because they will only accumulate the PRSI contribution every second week.
This arises because the person works from Thursday to Wednesday the first
week but does not work from Thursday to Wednesday the second week. A
person continuing to work this patter in 2009 will only work every second
contribution week achieving 26 contributions as opposed to 52.

In the Civil Service the Union negotiated an arrangement whereby members
wishing to change their pattern of attendance so as to be PRSI compliant would
be facilitated.


Members who go on maternity leave should note that while you continue to
receive your salary as normal from your employers you are not liable to pay tax
on the portion of your salary attributed to maternity benefit. If your employer has
not made the necessary adjustment to your salary then members should apply
for a tax refund. In order to do this you will need to provide the following

      1) Copy of your P.60 for the year in question with statement of
         earnings from your employer.
      2) Statement from the Department of Social & Family Affairs giving
         the amount of maternity benefit paid.
      3) A letter from your salary section confirming that maternity benefit
         was included in your gross pay.

There is a four year claim limit in that you can claim retrospectively for the
previous four years.


The Labour Court issued a Determination in a case taken by Margaret McKenna
against the North Western Health Board in relation to illness related to pregnancy
being treated the same as all other sick leave which can result in a reduction or
loss of pay. The judgment found that:-

         Having regard to Article 141 of the Treaty the Equal Pay Directive
          and the Employment Equality Act 1998 the rules of the sick leave
          scheme at issue do not constitute discrimination on grounds of
         The sick leave applies irrespective of gender where either are
          absent by reason of an illness “provided that the female worker is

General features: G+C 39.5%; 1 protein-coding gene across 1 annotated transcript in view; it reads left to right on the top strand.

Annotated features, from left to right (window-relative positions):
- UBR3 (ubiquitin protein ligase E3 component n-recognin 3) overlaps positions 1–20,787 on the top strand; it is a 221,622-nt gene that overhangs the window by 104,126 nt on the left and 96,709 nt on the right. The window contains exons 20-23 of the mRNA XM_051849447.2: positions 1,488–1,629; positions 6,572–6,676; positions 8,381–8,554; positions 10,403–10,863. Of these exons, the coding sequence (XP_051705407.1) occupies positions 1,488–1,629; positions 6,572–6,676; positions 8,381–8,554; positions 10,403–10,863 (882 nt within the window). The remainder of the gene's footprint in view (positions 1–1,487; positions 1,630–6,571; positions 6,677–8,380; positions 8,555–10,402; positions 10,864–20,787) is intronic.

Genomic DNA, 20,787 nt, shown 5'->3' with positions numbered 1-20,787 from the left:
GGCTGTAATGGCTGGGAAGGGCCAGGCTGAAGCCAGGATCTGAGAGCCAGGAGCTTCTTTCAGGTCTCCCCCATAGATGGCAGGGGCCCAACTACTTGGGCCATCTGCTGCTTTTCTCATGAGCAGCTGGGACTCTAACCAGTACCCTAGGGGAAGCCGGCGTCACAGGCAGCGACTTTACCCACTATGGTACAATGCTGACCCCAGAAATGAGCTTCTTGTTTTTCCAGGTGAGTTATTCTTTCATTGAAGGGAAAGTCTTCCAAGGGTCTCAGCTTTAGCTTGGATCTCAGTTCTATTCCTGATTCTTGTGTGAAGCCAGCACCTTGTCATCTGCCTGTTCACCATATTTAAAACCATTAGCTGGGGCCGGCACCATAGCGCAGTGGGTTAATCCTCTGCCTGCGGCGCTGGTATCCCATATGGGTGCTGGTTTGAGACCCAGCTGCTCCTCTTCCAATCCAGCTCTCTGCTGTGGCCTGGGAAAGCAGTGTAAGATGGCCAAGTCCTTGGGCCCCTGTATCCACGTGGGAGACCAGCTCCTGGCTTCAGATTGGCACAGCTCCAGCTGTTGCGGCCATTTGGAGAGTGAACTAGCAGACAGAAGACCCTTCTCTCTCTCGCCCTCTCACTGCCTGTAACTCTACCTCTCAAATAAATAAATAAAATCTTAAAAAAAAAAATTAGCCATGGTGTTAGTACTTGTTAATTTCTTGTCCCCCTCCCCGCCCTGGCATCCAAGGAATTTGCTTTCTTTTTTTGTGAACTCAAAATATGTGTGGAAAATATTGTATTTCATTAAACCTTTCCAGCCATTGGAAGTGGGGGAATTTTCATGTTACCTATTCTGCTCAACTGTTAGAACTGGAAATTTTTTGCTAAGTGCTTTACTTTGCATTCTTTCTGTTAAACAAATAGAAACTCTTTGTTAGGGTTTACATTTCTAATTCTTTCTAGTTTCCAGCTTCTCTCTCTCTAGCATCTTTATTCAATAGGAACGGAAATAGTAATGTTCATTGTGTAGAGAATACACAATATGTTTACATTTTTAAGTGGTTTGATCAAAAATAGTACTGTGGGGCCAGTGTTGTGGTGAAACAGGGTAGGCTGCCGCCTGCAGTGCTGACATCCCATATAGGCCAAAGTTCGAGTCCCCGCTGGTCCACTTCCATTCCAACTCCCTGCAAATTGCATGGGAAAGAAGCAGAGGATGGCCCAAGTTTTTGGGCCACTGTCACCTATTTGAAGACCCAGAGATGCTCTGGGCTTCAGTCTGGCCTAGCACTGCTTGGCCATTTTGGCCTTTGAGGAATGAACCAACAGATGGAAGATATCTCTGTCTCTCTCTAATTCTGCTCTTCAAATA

treated in the same way as a male worker who is absent on
          grounds of illness and provided that the amount of payment made
          is not so low as to undermine the objective of protecting pregnant
         Ms. McKenna should not receive pay that is lower than the
          minimum amount to which she was entitled during illness which
          arose while she was pregnant.

The Labour Court ordered the parties to amend the terms of the sick leave
scheme and issue so as to bring it into conformity with the principles set out in
the Determination. The Department of Finance have been considering the
implications of this judgement for some time and have only now produced a draft
circular which is currently under consideration.

8.1 Mornings/afternoons only and week on/week off

There is an anomaly in the Organisation of Working Time (Determination of Pay
for Holidays) Regulations 1997 Statutory Instrument 475 of 1997 regarding the
treatment of some workers in relation to public holidays.

There are nine public holidays and two privilege days in the Civil Service each
year and one Church holiday (Good Friday) giving a total of 12 holidays each
year. Workshares working a pattern of mornings only/afternoons only will on
each holiday get the benefit of the holiday which is 12 holidays at half pay.
Worksharers working a pattern of week on/week off or split week will if schedule
to work receive a full days pay and if not scheduled to work receive a half days
pay. The benefit over the year is six holidays at half pay and six holidays at full
pay. This means that over a year worksharers benefit as follows:-

      a) If working mornings only/afternoons only you get 12 holidays at
         half pay.
      b) If working a week on/week off or split week you get six holidays at
         full pay and six holidays at half pay.

Therefore the impact of Statutory Instrument 475 of 1997 is that it has a
disproportionate effect on those working in category A above when compared to
those in category B.

In 2005 the Union brought a case under these regulations before a Rights
Commissioner who ruled that while the legislation was being applied correctly an
anomaly exists and that it is more beneficial to some than to others. The Union
has tried to have the anomaly addressed in direct discussions with the
Department of Finance. But it has not been possible to find a formula that deals
with the issue while at the same time complies with the regulations. The Union
has sought assistance from ICTU in order to have this anomaly addressed.

8.2 Public Holiday Pay for Certain Categories of Worksharers

There are certain categories of worksharers who may not be receiving their
correct rate of pay in respect of public holidays.

In September 2006 the Labour Court issued a decision regarding a person who
works a four day week on the basis of a half day Monday and Friday and full
days on Tuesday, Wednesday and Thursday. The claimant in this case felt that
as all public holidays fall on either a Monday or a Friday and as he was not
required to work the second half of those days he was not receiving his
entitlements under the Organisation of Working Time Act. The employer believed
that the claimant received his full entitlement on the basis that he was given the
day off and paid as though he had worked the day in question.

The Labour Court determined that an additional amount was due to the claimant
and this amount should be calculated by reference to the average weekly